Friday 18 April 2014

Not forgettable: Górecki’s final symphony

Henryk Gorecki
Henryk Gorecki
Gorecki, Tansman & Stravinsky: Julian Rachlin, London Philharmonic Orchestra, Andrey Boreyko; South Bank Centre
Reviewed by Hilary Glover on April 12 2014
Star rating: 4.5

World premiere of Henryk Gorecki's fourth and final symphony

Alexandre Tansman with his first wife Anna Eleonora Brociner
Alexandre Tansman
with his first wife
Anna Eleonora Brociner
This memorial concert has been a long time in the planning but was worth the wait. Henryk Mikołaj Górecki’s (1933-2010) magnificent fourth and final symphony, originally planned for a premiere in 2010, was a masterclass in restricted material composition, and made great use of the newly restored organ at the Royal Festival Hall.

Symphony no. 4 (Tansman Episodes) was original commissioned by the London Philharmonic Orchestra and South Bank Centre. Although completed in 2006 by Górecki as a short score, it was only orchestrated by his son Mikolaj, a composer in his own right, after Górecki’s death. The Tansman episodes are in fact a musical transcription of Tansman’s name (A-(Le)A-E-(S)Eb-A-D-E-(Re)D, (T)C-A-(S)Eb-(Mi)E-A).

Supporting the Górecki was Alexander Tansman’s (1897-1986) Stèle in memoriam Igor Stravinsky and Stravinsky’s (1882-1971) Violin concerto in D, with young Russian conductor Andrey Boreyko conducting the London Philharmonic Orchestra and Julian Rachlin as the violin soloist.

Polish Tansman was born into a musical family and began composing when he was only about nine. By 1919 he was winning national composition prizes in Poland and moved to Paris, becoming naturalised in 1938. However, like many, as the political situation in Europe worsened he moved to America, settling in Los Angeles where he became friends with Stravinsky. So much so that two years after returning to France Tansman wrote a book about Stravinsky and in 1972 wrote Stèle in memoriam Igor Stravinsky (Stèle are tall memorial stones).

Andrey Boreyko - credit Christoph Ruttger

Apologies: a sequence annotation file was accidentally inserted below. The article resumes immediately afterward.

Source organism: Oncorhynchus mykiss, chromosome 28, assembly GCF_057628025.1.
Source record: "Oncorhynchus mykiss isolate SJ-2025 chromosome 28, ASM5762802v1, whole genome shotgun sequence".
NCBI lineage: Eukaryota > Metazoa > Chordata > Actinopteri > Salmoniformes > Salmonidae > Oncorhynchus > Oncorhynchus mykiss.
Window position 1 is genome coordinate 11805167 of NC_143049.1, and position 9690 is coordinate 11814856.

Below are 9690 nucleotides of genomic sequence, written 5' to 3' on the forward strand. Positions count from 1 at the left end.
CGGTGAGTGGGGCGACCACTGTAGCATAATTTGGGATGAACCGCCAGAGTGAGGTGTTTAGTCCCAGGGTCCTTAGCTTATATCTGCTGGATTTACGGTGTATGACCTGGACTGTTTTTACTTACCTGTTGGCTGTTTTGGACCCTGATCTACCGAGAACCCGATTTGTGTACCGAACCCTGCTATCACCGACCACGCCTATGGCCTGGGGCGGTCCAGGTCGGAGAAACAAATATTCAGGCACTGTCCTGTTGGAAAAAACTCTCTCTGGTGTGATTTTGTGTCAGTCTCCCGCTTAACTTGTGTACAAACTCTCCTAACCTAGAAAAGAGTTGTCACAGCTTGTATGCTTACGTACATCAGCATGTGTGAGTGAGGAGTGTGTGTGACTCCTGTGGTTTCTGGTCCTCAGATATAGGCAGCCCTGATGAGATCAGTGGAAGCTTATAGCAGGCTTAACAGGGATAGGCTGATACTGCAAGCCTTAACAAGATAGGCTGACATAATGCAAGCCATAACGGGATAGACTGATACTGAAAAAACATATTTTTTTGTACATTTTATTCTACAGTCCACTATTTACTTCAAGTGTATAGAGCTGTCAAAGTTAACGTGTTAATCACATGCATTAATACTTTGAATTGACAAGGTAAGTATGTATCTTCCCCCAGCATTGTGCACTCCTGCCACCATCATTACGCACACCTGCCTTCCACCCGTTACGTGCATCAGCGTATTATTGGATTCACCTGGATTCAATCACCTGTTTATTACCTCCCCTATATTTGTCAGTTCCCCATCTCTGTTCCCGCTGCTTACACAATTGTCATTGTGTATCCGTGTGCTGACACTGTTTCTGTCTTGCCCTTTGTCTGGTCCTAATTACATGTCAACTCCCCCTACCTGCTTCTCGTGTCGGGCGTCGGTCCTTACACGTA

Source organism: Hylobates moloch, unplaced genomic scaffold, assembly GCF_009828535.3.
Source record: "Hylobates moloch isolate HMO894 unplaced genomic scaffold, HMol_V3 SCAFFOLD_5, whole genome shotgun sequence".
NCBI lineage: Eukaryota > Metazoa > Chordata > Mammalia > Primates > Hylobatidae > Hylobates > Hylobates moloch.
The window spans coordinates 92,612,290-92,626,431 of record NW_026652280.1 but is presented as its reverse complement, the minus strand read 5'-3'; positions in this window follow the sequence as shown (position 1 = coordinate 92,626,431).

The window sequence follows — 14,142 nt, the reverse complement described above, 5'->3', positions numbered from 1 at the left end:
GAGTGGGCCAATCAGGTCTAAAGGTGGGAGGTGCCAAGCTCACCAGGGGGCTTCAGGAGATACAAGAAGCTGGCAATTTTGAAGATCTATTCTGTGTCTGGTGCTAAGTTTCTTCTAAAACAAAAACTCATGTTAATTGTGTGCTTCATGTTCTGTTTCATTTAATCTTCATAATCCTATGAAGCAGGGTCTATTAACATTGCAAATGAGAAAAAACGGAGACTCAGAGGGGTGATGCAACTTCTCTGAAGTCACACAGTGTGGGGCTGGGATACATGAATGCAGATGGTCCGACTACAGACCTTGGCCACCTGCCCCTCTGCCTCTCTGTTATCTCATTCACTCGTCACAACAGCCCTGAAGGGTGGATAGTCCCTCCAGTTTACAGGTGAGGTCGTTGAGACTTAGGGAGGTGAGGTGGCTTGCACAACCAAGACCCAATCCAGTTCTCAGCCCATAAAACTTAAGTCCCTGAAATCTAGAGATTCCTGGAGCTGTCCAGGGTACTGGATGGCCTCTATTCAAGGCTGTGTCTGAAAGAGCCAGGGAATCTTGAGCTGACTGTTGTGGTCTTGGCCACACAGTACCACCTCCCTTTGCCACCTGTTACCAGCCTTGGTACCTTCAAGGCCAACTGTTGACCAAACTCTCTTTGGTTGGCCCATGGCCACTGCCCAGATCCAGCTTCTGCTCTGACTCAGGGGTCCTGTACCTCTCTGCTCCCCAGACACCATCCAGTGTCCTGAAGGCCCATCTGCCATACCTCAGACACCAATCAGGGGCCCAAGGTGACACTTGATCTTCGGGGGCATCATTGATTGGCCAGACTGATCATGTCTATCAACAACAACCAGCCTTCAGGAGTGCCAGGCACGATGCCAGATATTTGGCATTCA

Andrey Boreyko
credit Christoph Ruttger
Tansman’s time spent in Hollywood was evident from the start of this piece. The first movement Elegia, Lento was lyrical and felt as though it was just about to break into a show tune. Using a huge orchestra and lots of pitched percussion Tansman had a lot of different colours to play with yet it remained traditional in feel. The second movement Studio ritmico was more frantic with the brass leading over high scrubbing strings. This idea framed a central quieter fugal-sounding section, beginning on piccolo and crescendo-ing to a repeat of the tune on violin. Continuing to increase in volume, the brass returned for a frenetic ending.

If the second movement was despair and fury, the final movement Lamento, Lento was introspective, with quiet woodwind and pizzicato strings. Now the brass were subdued and muted, and the melody pastoral. Ideas from previous movements were revisited, and new motifs, with a heavy nod towards Stravinsky, played with. The last drawn out chord tapered away into nothing.

Julian Rachlin - credit Julia Wesely
Julian Rachlin - credit Julia Wesely
Julian Rachlin was the soloist for Stravinsky’s Concerto in D. Written in 1931 for Samuel Dushkin this is an example of Stravinsky’s neoclassical phase. Very similar in feel to Dumbarton Oaks it should chug along quiet merrily in a relaxing fashion. However, despite the reduced orchestra, it was difficult to hear the soloist above the orchestra, and the work as a whole seemed disjointed as though more than one line was missing.